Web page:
Sakina Hassanali, a College of Communication junior from Tanzania, said she was astounded by the amount of spending a U.S. presidential campaign requires.
“I didn’t know so much money goes into just the election planning,” Hassanali said. “And just because I come from a third-world country, to see that much money go just for the campaigns and the election, and there is so much money that America still needs.”
As election season comes to a close and a number of Boston University students cast their ballots in a presidential race for the first time, a large portion of the student body is not able to take part in voting.
About 2,000 of the 16,000 undergraduate students at BU are international, according to the International Students & Scholars Office. Although they are ineligible to vote, some international students said they still pay attention to the election.
“I am a part of the community and it [the election] does affect me,” said Ali Uslu, a College of Arts and Sciences sophomore from Turkey. “But I don’t get to participate.”
But Uslu said not being able to participate does not make a difference to him.
“I don’t think the real decision-making mechanism is influenced by the people,” he said.
Xiaopei Luo, a COM sophomore from China, said the whole idea of democracy and voting is new to her when she came to Boston in 2011 for school.
“In China we don’t have such things, like voting,” Luo said. “I’ve never voted before. We’ve never heard of this idea. This would never happen in China.”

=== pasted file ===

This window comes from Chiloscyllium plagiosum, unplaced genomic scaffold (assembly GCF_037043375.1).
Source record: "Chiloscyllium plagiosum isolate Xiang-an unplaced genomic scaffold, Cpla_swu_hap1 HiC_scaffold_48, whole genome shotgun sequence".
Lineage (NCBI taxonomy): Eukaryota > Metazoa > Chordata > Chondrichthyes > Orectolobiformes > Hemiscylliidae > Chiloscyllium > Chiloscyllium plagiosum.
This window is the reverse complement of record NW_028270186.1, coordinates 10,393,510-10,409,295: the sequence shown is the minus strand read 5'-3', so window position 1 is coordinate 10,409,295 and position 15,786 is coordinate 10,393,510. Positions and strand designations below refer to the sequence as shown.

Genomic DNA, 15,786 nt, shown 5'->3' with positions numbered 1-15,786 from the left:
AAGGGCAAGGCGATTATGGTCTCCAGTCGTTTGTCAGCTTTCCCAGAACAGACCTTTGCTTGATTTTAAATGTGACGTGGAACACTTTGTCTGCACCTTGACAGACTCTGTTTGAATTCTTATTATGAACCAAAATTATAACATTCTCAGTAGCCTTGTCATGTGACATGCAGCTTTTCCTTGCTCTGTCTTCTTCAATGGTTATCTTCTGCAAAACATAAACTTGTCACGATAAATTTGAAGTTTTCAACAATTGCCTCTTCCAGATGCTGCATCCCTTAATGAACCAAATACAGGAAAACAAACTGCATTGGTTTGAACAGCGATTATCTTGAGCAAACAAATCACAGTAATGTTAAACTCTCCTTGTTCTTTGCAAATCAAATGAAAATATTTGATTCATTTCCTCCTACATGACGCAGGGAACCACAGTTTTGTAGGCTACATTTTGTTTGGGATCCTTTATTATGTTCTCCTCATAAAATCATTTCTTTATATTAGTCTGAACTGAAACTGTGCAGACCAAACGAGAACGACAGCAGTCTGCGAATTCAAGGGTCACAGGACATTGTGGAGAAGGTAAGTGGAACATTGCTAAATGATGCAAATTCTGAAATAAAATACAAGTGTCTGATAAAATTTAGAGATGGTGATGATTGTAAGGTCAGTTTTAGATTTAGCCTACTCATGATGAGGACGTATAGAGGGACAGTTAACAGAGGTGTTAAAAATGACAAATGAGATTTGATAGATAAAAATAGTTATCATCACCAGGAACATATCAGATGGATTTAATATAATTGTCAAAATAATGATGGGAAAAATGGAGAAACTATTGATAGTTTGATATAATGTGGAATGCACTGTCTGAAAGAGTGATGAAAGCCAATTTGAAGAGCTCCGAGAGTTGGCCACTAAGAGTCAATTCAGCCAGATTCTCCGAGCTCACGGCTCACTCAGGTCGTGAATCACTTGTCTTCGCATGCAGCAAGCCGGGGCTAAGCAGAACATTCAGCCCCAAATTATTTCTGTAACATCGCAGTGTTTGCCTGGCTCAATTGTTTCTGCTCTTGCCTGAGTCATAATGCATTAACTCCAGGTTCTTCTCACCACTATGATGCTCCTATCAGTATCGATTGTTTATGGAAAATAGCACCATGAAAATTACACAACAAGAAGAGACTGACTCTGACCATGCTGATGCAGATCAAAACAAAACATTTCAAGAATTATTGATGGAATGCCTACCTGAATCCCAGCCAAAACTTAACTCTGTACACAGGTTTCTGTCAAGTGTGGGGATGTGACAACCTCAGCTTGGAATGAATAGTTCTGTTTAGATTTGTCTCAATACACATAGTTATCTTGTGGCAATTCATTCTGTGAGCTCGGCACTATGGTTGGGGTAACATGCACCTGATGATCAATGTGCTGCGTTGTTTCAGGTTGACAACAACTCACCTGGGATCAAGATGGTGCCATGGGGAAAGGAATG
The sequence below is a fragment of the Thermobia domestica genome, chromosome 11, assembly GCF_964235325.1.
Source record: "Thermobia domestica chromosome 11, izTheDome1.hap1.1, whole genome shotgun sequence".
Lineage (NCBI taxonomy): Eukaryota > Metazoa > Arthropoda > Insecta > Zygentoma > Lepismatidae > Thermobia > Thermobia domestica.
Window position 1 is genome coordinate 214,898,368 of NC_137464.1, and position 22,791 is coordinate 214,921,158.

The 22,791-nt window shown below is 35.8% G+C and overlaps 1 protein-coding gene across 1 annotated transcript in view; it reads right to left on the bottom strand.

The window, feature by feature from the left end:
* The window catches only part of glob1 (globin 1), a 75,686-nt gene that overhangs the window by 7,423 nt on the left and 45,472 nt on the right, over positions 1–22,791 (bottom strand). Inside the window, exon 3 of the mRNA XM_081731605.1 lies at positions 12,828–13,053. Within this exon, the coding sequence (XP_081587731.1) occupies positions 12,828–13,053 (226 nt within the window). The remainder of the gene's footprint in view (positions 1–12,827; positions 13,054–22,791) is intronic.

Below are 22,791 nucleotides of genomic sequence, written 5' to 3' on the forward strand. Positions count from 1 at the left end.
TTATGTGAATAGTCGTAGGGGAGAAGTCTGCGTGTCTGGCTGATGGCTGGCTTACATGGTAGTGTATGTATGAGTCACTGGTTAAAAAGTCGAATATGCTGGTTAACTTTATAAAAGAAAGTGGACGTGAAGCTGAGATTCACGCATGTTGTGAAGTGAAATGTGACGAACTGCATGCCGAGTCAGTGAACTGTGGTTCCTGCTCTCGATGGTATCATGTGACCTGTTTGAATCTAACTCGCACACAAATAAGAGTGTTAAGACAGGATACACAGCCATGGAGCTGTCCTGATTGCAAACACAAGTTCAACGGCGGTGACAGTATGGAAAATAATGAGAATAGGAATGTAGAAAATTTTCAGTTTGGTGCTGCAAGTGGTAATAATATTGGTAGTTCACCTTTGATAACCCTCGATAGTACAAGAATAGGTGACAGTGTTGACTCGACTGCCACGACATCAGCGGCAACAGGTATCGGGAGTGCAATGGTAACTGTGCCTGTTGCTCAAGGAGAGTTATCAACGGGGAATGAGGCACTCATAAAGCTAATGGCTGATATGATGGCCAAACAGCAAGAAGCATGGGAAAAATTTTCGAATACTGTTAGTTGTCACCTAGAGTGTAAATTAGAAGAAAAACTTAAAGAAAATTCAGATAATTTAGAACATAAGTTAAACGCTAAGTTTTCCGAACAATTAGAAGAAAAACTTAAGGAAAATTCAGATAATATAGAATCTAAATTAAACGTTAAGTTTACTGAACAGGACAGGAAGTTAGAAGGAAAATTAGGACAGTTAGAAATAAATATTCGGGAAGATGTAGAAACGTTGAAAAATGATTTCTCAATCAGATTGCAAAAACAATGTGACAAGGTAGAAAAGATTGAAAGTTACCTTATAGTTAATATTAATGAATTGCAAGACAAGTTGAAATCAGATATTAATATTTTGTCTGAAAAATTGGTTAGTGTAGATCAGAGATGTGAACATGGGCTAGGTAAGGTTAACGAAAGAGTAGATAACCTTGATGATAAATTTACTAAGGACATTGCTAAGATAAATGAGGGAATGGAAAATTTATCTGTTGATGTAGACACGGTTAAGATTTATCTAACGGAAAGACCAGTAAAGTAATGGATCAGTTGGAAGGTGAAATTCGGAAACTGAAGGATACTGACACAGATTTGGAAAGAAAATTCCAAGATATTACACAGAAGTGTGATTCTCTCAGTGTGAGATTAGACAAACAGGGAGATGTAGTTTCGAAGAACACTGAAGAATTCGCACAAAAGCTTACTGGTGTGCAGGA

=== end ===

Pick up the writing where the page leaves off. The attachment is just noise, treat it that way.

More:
The idea of voting is not the only aspect of American culture that international students said surprises them.
Hassanali said the method candidates use to communicate is different than what she expected.
“Even in terms of the way people send out messages,” she said. “Twitter isn’t a big thing there [in Tanzania]. The president is on Twitter, but when it comes to the campaign, the people who are going to vote and the people he is depending on are not on Twitter, so he uses very different media.”
When comparing the U.S. to Turkey, Uslu said the U.S. campaign season is tame.
“We do have an ongoing civil war and a political party that represents those two parties, so it tends to get really wild and really hard,” he said. “It is much more structured and organized [in the U.S.] compared to what we have at home.”
Uslu said the two-party system in the U.S. seems flawed.
“To be perfectly honest, the difference between the two parties isn’t substantial,” he said. “The problem is the spectrum of the debate is too limited. The whole problem with American politics is that it is all about identities, but there is no reference to class and those two are profoundly correlated.”
Samarth Virk, a School of Management sophomore from India, said the party system in the U.S. does not make sense.
“In India, we don’t have two parties,” he said. “So if you have 10 parties and 10 opinions, some will overlap, but here it is not like that. There are just two and they are so different. Both together can form a whole, but they don’t want to do that.”
Virk also said he noticed young people in the U.S. are more invested in the political system than youth in India.
“To be really honest, in India kids my age aren’t really involved,” he said. “At least in high school because the voting age is 18, and we weren’t 18 so we didn’t really care. I can definitely sense that it is bigger here than it is in India.”